The 12-step method


Step #1

(I was asked for this, so figured I’d share it here, too.)

1.    Identify bulbs that will be most suitable for pot culture and purchase. Also purchase bulbs that are not at all suitable for forcing just for fun. Accumulate huge pile of bulbs in inconvenient spot.

2.    Identify pots. Try to choose more lightweight pots, where possible. Buy pots on sale. Shake head over number of ugly pots you have accumulated over the years.

3.    Evaluate soil situation. Is soil leftover from summer annuals in pots still Ok to use? If not, or if there is not enough, purchase large bags of potting mix. Avoid expensive mixes that contain fertilizer or are labeled “organic”; find cheap, lightweight mixes.

4.    Option: place empty plastic pots upside down in containers to take up space and make them lighter. Some recommend packing peanuts at bottom of pot.

5.    Fill empty pots a bit more than halfway; remove excess from pots that already have enough leftover soil. Find and discard old bulbs from last year and root masses from annuals.

6.    Place bulbs—about 20-25 per container in circular patterns. Layer daffodils on top of tulips, if you want a mix. Try to alternate contrasting tulip colors; lose track and give up.

7.    Cover top 1/3-1/2 of pot with soil.

8.    Extra step—place a round tomato/peony support at top of pot as a deterrent to squirrels. Disguise with soil. Water pots. (Oops—should have watered after moving them to the garage.)

9.    Drag pots into the garage. (Water them now—much better.)

10. Ignore for 5 months, occasionally wondering—when getting in and out of car—if they are completely frozen. They look frozen. They feel frozen.

11. Water them again in late March to wake them up.

12. Drag out the pots in early April. Water. Wait for bloom. Discover that the contrasting colors you chose really don’t complement each other as much as you thought. Realize that whatever you do, one type of tulip always blooms before the other type. Think about tulips you should have planted instead of these. But hey—they came up!

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Elizabeth Licata

Elizabeth Licata has been a regular writer for  Garden Rant since 2007, after contributing a guest rant about the overuse of American flags in front gardens. She lives and gardens in Buffalo, N.Y., which, far from the frozen wasteland many assume it to be, is a lush paradise of gardens, historic architecture, galleries, museums, theaters, and fun. As editor of Buffalo Spree magazine,  Licata helps keep Western New Yorkers apprised about what is happening in their region. She is also a freelance writer and art curator, who’s been published in Fine Gardening, Horticulture, ArtNews, Art in America, the Village Voice, and many other publications. She does regular radio segments for the local NPR affiliate, WBFO.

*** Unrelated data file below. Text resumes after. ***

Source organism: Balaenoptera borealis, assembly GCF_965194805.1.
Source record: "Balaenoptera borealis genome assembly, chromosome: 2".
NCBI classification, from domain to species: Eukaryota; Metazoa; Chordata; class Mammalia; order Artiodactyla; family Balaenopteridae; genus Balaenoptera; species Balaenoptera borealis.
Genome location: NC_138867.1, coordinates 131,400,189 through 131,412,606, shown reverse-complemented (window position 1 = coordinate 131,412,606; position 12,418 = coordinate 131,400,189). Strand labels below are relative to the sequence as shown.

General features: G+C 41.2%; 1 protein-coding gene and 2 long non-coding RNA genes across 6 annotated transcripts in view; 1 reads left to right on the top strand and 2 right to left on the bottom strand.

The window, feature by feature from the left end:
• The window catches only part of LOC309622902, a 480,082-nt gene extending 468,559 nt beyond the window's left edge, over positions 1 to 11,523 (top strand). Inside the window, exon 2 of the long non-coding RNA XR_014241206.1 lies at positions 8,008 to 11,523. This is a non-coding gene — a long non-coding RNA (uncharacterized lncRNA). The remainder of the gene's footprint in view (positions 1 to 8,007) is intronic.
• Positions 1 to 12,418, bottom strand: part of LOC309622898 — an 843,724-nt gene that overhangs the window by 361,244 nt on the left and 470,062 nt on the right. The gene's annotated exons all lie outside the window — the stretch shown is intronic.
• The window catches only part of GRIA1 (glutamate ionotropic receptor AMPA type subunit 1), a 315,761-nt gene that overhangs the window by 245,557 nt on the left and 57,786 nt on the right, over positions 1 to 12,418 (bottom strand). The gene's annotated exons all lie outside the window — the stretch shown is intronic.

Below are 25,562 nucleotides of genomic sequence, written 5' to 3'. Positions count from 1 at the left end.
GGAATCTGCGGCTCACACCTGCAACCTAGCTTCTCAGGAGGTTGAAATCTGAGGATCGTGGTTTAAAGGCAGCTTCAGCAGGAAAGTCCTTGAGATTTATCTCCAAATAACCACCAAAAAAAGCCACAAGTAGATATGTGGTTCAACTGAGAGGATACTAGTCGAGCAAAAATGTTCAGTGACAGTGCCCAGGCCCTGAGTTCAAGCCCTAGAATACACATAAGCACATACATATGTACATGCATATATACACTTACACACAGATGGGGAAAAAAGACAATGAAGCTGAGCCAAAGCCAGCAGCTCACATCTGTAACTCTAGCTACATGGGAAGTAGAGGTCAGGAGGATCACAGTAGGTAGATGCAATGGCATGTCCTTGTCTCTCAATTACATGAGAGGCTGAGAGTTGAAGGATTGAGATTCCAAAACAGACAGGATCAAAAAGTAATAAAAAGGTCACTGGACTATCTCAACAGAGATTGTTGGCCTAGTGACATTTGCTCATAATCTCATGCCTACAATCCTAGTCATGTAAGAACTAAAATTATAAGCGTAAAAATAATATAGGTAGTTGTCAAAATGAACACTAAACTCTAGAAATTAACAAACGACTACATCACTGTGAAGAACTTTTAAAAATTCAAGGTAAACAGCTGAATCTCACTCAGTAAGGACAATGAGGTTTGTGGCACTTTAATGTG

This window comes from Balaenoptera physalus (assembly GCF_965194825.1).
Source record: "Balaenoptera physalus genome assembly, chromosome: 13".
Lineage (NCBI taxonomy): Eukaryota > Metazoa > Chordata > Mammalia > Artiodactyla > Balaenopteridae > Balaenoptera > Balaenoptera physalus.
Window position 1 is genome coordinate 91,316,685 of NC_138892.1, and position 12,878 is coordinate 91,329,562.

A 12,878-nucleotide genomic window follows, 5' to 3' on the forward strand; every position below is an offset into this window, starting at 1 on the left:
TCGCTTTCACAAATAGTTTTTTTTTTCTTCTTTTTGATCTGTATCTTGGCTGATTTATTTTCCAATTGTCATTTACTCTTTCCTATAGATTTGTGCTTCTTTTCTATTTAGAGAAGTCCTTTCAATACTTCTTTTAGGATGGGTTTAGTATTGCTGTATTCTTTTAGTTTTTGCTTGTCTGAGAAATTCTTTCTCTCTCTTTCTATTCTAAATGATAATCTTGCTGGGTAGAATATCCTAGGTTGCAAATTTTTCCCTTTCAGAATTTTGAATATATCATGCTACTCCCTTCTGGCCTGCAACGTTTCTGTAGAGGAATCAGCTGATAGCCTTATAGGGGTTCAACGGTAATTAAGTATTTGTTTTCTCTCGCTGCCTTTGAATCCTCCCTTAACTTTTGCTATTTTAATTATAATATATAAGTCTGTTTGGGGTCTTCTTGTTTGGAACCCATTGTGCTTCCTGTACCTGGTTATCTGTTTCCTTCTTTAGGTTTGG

Licata is involved with Garden Walk Buffalo, the largest free garden tour in the US and possibly the world, and has written the text for a book about Garden Walk. She has also written and edited several art-related books. Contact Elizabeth: ealicata at


  1. Use empty soda bottles or empty 6 packs from spring planting stacked together to fill the bottom of the pots. Drainage is good and helps lighten the pots as well.

  2. So…can anyone tell me if the soil I bought that already has fertilizer in it (0.45-0.15-0.30) will be detrimental to my tulips in my pots…I can mix it up with some leftover soil from my annual pots this summer…which should dilute it more, right? Unfortunately, I was on a strict time schedule and did not look closely when buying the soil for my pots the other day…

  3. It will work fine–I just don’t use it because it tends to be more expensive, and I don’t feel it’s needed. It should not hurt anything.

  4. Elizabeth, I am stunned that this works even if the pots are frozen solid. I thought a root cellar was necessary-somewhere the temperature was always around 40 degrees.

    Early in my gardening career, I tried leaving pots of forcing bulbs in my garage. Mushy and dead come spring. I gave up on forcing bulbs.

    Of course, I was doing this in Washington County, NY back when it got down to 30 below every winter.

    If I try this in comparatively balmy Saratoga Springs, will it actually work?

  5. It always works for me, but I would advise against small pots–I use big ones. It’s not really forcing–the bulbs are planted in the fall and bloom in the spring, when I bring them out. My forcing on the other hand, which is done in the root cellar at around 40 degrees, as you note, has blooms in February and March.

    And it only works with tulips. Hyacinths turn to mush out there.

    I think our garage, while not heated, is just protected enough.

  6. Watch out for those packing peanuts, some of them are “green” and made of cornstarch or other biodegradable materials. Boy do they make a yucky mess when they get wet.

  7. I had read somewhere to put the packing peanuts in old panty hose so they can stay cleaner. Don’t want to know how long that took to stuff into them! I resorted to either the plastic newspaper bags or bug grocery store plastic bags. I’ve filled pots and left them in my very cold (Wisconsin) potting shed but these aren’t for forcing but for setting out in spring.

  8. I’ve planted all my bulbs in the ground. Now you make me think I need to plant some using this method. I think they’d keep in my garage okay.

  9. I wear many hats—and badges!

    I was a judge at Taste of Buffalo, a big food festival the garden blogger meet-up attendees got to see 2010. It was not as much fun as you might think.

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